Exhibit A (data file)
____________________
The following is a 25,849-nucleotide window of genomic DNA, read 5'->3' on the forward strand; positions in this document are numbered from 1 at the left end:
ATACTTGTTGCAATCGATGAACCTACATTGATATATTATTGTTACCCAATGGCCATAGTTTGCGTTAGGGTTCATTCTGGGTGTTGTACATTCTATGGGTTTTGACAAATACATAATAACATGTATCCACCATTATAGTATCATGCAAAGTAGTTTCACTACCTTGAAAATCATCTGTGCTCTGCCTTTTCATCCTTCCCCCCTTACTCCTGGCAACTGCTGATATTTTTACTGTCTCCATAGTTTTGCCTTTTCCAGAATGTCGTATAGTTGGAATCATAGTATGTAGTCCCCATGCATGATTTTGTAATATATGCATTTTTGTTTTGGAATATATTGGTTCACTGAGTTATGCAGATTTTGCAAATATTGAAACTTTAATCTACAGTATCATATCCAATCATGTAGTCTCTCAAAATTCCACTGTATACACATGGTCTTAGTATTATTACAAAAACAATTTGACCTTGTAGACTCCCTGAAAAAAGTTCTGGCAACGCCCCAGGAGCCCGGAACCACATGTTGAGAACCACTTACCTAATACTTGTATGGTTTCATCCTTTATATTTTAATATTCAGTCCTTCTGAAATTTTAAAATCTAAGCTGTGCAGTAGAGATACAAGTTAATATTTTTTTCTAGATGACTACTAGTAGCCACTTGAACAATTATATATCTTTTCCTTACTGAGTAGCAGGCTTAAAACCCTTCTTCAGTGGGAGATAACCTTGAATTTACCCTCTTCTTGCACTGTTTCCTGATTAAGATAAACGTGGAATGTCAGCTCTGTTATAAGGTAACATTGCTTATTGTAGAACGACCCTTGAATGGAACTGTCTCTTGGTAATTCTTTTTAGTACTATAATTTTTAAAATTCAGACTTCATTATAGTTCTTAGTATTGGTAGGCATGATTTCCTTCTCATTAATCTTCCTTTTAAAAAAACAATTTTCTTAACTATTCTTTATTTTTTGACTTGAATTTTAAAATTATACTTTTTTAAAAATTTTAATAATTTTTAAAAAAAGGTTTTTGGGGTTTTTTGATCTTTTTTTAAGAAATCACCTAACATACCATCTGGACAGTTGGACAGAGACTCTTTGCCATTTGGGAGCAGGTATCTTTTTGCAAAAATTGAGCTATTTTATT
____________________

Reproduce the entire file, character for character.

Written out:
The following is a 25,849-nucleotide window of genomic DNA, read 5'->3' on the forward strand; positions in this document are numbered from 1 at the left end:
ATACTTGTTGCAATCGATGAACCTACATTGATATATTATTGTTACCCAATGGCCATAGTTTGCGTTAGGGTTCATTCTGGGTGTTGTACATTCTATGGGTTTTGACAAATACATAATAACATGTATCCACCATTATAGTATCATGCAAAGTAGTTTCACTACCTTGAAAATCATCTGTGCTCTGCCTTTTCATCCTTCCCCCCTTACTCCTGGCAACTGCTGATATTTTTACTGTCTCCATAGTTTTGCCTTTTCCAGAATGTCGTATAGTTGGAATCATAGTATGTAGTCCCCATGCATGATTTTGTAATATATGCATTTTTGTTTTGGAATATATTGGTTCACTGAGTTATGCAGATTTTGCAAATATTGAAACTTTAATCTACAGTATCATATCCAATCATGTAGTCTCTCAAAATTCCACTGTATACACATGGTCTTAGTATTATTACAAAAACAATTTGACCTTGTAGACTCCCTGAAAAAAGTTCTGGCAACGCCCCAGGAGCCCGGAACCACATGTTGAGAACCACTTACCTAATACTTGTATGGTTTCATCCTTTATATTTTAATATTCAGTCCTTCTGAAATTTTAAAATCTAAGCTGTGCAGTAGAGATACAAGTTAATATTTTTTTCTAGATGACTACTAGTAGCCACTTGAACAATTATATATCTTTTCCTTACTGAGTAGCAGGCTTAAAACCCTTCTTCAGTGGGAGATAACCTTGAATTTACCCTCTTCTTGCACTGTTTCCTGATTAAGATAAACGTGGAATGTCAGCTCTGTTATAAGGTAACATTGCTTATTGTAGAACGACCCTTGAATGGAACTGTCTCTTGGTAATTCTTTTTAGTACTATAATTTTTAAAATTCAGACTTCATTATAGTTCTTAGTATTGGTAGGCATGATTTCCTTCTCATTAATCTTCCTTTTAAAAAAACAATTTTCTTAACTATTCTTTATTTTTTGACTTGAATTTTAAAATTATACTTTTTTAAAAATTTTAATAATTTTTAAAAAAAGGTTTTTGGGGTTTTTTGATCTTTTTTTAAGAAATCACCTAACATACCATCTGGACAGTTGGACAGAGACTCTTTGCCATTTGGGAGCAGGTATCTTTTTGCAAAAATTGAGCTATTTTATT